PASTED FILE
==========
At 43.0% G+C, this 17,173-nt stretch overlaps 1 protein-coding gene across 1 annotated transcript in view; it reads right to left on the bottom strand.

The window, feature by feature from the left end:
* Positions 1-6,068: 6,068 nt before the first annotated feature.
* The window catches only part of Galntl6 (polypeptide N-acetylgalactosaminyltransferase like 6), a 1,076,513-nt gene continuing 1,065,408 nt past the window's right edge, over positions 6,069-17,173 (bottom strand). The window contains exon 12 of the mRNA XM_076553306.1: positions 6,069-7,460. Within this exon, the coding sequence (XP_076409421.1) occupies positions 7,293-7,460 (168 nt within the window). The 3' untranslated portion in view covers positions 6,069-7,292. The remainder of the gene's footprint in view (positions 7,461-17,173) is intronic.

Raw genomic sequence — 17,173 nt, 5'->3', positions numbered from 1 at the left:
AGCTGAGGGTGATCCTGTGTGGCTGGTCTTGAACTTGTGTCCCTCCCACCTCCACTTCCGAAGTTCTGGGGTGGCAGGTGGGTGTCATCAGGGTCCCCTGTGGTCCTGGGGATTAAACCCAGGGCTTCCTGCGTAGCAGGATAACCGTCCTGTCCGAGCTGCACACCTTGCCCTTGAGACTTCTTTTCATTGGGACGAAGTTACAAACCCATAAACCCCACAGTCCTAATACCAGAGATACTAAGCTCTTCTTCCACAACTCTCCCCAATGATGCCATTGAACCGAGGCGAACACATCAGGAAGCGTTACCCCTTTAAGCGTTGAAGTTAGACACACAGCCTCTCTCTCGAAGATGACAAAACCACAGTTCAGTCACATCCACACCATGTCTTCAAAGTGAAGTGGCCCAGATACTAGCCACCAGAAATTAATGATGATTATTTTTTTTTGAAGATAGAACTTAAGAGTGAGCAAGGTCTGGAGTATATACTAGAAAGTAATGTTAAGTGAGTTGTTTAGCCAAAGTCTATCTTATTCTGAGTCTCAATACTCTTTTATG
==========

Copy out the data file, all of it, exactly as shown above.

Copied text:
At 43.0% G+C, this 17,173-nt stretch overlaps 1 protein-coding gene across 1 annotated transcript in view; it reads right to left on the bottom strand.

The window, feature by feature from the left end:
* Positions 1-6,068: 6,068 nt before the first annotated feature.
* The window catches only part of Galntl6 (polypeptide N-acetylgalactosaminyltransferase like 6), a 1,076,513-nt gene continuing 1,065,408 nt past the window's right edge, over positions 6,069-17,173 (bottom strand). The window contains exon 12 of the mRNA XM_076553306.1: positions 6,069-7,460. Within this exon, the coding sequence (XP_076409421.1) occupies positions 7,293-7,460 (168 nt within the window). The 3' untranslated portion in view covers positions 6,069-7,292. The remainder of the gene's footprint in view (positions 7,461-17,173) is intronic.

Raw genomic sequence — 17,173 nt, 5'->3', positions numbered from 1 at the left:
AGCTGAGGGTGATCCTGTGTGGCTGGTCTTGAACTTGTGTCCCTCCCACCTCCACTTCCGAAGTTCTGGGGTGGCAGGTGGGTGTCATCAGGGTCCCCTGTGGTCCTGGGGATTAAACCCAGGGCTTCCTGCGTAGCAGGATAACCGTCCTGTCCGAGCTGCACACCTTGCCCTTGAGACTTCTTTTCATTGGGACGAAGTTACAAACCCATAAACCCCACAGTCCTAATACCAGAGATACTAAGCTCTTCTTCCACAACTCTCCCCAATGATGCCATTGAACCGAGGCGAACACATCAGGAAGCGTTACCCCTTTAAGCGTTGAAGTTAGACACACAGCCTCTCTCTCGAAGATGACAAAACCACAGTTCAGTCACATCCACACCATGTCTTCAAAGTGAAGTGGCCCAGATACTAGCCACCAGAAATTAATGATGATTATTTTTTTTTGAAGATAGAACTTAAGAGTGAGCAAGGTCTGGAGTATATACTAGAAAGTAATGTTAAGTGAGTTGTTTAGCCAAAGTCTATCTTATTCTGAGTCTCAATACTCTTTTATG